Research Article of International Journal of Traditional and Complementary Medicine
Spartial Distribution of Phytochemical and Antifungal Evaluation of Six Medicinal Plants in South-West, Nigeria
*Oladejo, S. O.1, Olawuyi, O. J.2, Awoniran D.R.1 and Mudasiru, O. M.3
1Department of GIS, Federal University of Technology Akure, Ondo State, Nigeria
2, 3Department of Botany, University of Ibadan, Ibadan, Nigeria
The phytochemical and antifungal evaluations of the leaves of six plant species (Chromolaena odorata, Euphorbia hirta, Ficus asperifolia, Momordica charantia, Nicotiana tabacum and Spondias mombin) in Nigeria were studied. The leaves of these plants were collected from the wild, air-dried and pulverized into fine powder for the phytochemical constituents and minimum Inhibitory concentrations. The powdered leaves were screened and results were properly recorded as observed. Based on MIC, water extract of sample A Euphorbia hirta (6,620mg/100g, sample B Spondias mombin (6,51mg/100g), Sample C Nicotiana tabacum (7,210mg/100g), sample D 97,010mg/100g), sample E Chromolaena odorata (5,420mg/100g), sample F (6,960mg/100g), sample G Momordica charantia, sample H Ficus asperifolia (65030mg/100), sample I (7,480mg/100g).
For acetone extract of sample A (4,978mg/100g), Sample B (5,470mg/100g), sample C (4,450mg/100g,) sample G (4,560mg/100g), sample E (3,870mg/100g), sample F (4810mg/100g). sample G (4,560mg/100g, sample H (4,780mg/100g), sample 1 (4,700mg/100g), For hexane extract of sample A(3,640mg/100), sample B (4125mg/100g), sample C (3,37smg/100). sample D (3,335mg/100g), sample E (3,310mg/100g, sample F (3,648mg/100g), sample G (3,425mg/100g sample H (3,940mg/100g sample I (3,560mg/100g). For bacitracin extract of sample A (3,927mg/100g), sample B (3, 926mg/100g), sample C (3,775mg/100g), sample D (3,877mg/100g), sample E (3,7825mg/100g sample F (3,810mg/100g), sample G (3,606mg/100g), sample H (3,676mg/100g), sample I (3,810mg/100g).
Phytochemical constituuents present includes tannin, phenol, saponins, alkaloids, phylate, oxalate, cyanogenic glycosides, trypsin inhibitor and flavonoids. It is therefore recommended that Euphorbia hirta, Ficus asperifolia, Momordica charantia, Nicotiana tabacum, Spondias mombin and Chromolaena odorata can be used as source for antibiotics substances for possible treatment of ailments like malaria, asthma, diabetes, fibroids, hypertension, epilepsy, fever and some mycotic infections.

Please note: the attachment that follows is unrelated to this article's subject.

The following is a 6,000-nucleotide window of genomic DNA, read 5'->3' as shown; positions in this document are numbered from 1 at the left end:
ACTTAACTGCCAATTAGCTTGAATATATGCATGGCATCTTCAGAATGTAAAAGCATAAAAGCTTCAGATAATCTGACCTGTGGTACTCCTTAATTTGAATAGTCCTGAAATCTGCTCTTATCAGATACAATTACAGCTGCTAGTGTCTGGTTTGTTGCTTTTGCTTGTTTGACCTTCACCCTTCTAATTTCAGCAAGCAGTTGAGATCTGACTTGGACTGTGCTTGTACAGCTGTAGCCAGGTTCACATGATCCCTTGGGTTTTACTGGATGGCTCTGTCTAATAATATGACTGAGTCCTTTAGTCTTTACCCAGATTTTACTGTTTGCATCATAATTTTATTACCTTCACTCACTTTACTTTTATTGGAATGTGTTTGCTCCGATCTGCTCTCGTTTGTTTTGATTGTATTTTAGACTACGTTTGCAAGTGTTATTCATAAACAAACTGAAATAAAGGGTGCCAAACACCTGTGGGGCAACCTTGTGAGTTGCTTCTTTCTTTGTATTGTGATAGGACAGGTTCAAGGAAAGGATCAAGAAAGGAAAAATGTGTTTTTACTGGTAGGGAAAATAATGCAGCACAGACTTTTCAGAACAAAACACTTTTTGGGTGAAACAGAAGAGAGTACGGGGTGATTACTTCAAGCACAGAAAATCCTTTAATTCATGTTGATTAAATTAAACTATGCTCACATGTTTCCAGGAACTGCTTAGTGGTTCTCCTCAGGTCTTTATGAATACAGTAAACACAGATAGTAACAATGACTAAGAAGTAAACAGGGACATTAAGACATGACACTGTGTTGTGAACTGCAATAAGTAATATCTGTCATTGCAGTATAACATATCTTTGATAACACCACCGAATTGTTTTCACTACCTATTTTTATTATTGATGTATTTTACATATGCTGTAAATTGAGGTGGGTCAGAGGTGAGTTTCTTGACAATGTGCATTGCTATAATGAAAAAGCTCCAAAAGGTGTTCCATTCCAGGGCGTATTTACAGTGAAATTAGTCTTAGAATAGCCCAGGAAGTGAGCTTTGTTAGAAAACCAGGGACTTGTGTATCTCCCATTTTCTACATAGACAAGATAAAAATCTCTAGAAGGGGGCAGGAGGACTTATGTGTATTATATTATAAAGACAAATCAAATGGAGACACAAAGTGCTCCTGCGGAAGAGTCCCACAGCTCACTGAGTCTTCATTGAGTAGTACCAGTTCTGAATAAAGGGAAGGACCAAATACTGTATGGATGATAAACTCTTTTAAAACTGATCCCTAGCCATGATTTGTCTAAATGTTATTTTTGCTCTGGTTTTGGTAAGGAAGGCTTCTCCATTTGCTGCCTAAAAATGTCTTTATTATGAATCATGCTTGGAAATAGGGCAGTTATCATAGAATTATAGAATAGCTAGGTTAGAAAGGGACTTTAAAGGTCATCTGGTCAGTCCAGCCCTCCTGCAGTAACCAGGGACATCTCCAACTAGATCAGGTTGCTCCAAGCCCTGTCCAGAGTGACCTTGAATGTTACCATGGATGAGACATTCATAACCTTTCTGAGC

Keywords: Antifungal evaluation, Plant extracts, Phytochemicals, Nigerian medicinal plants, Botanical description, Constituuents，Euphorbia hirta, Ficus asperifolia, Momordica charantia, Nicotiana tabacum and Spondias mombin .
How to cite this article:
Oladejo, S. O., Olawuyi, O. J. Awoniran D.R. and Mudasiru, O. M.Spartial Distribution of Phytochemical and Antifungal Evaluation of Six Medicinal Plants in South-West, Nigeria.International Journal of Traditional and Complementary Medicine 2018, 3:11. DOI: 10.28933/ijctm-2018-09-1501
1. Abu, A. B., Zuraini, Z., Lacimanan, Y., Sreenivasan, S. (2011). Antioxidant activity and phytochemical screening of the methanol extracts of Euphorbia hirta L. Asian Pacific Journal of Tropical Medicine, 2: 386-390.
2. Adepoju, O. T. and Oyewole, O. E. (2008). “Nutrient Composition and Acceptability Study of Fortified Jams from Spondias mombin (Hog Plum, Iyeye in Yoruba) Fruit Pulp”. Nigerian Journal of Nutritional Science, 29(2): 180–189. ISSN 0189-0913 (https://www.worldcat.org/issn/0189 0913).
3. Adjanohoun, J. E., Aboubaker, N., Dramane, K. (1996). Traditional medicine and pharmacopoeia. Contribution to ethnobotanical and floristic studies in Cameroon. OUA/STR, Lagos, 301-325pp.
4. Booth, C. (1971). The Genus Fusarium. Commonwealth Mycological Institute, Kew, Surrey, UK, 237 pp.
5. Burkill, H. M. (1994). The useful plants of west tropical Africa families MFT, Royal Botanic Garden, Kew. 4:605 pp.
6. Donkor, A. M., Mosobil, R., Suurbaar, J. (2016). In vitro bacteriostatic and bactericidal activities of Senna alata, Ricinus communis and Lannea barteri extracts against wound and skin disease causing bacteria. J. Anal. Pharm. Res., 3(1): 46-51.
7. Dutta, T, Sahoo, R., Sengupta, R., Ray, S. S., Bhattacharjee, A. Ghosh, S. (2008). Novel cellulases from an extremophilic filamentous fungi, Penicillium citrinum: production and characterization. J. Ind. Microbiol. Biotechnol., 35(4): 275-282.
8. Fapohunda, S. O., Olawuyi, O. J. and Okei, C. P. (2011). Antimicrobial and phytochemical potentials of arbuscular mycorrhizal fungi in Nigeria. The South Pacific Journal of Natural and Applied Sciences, 29: 21-25.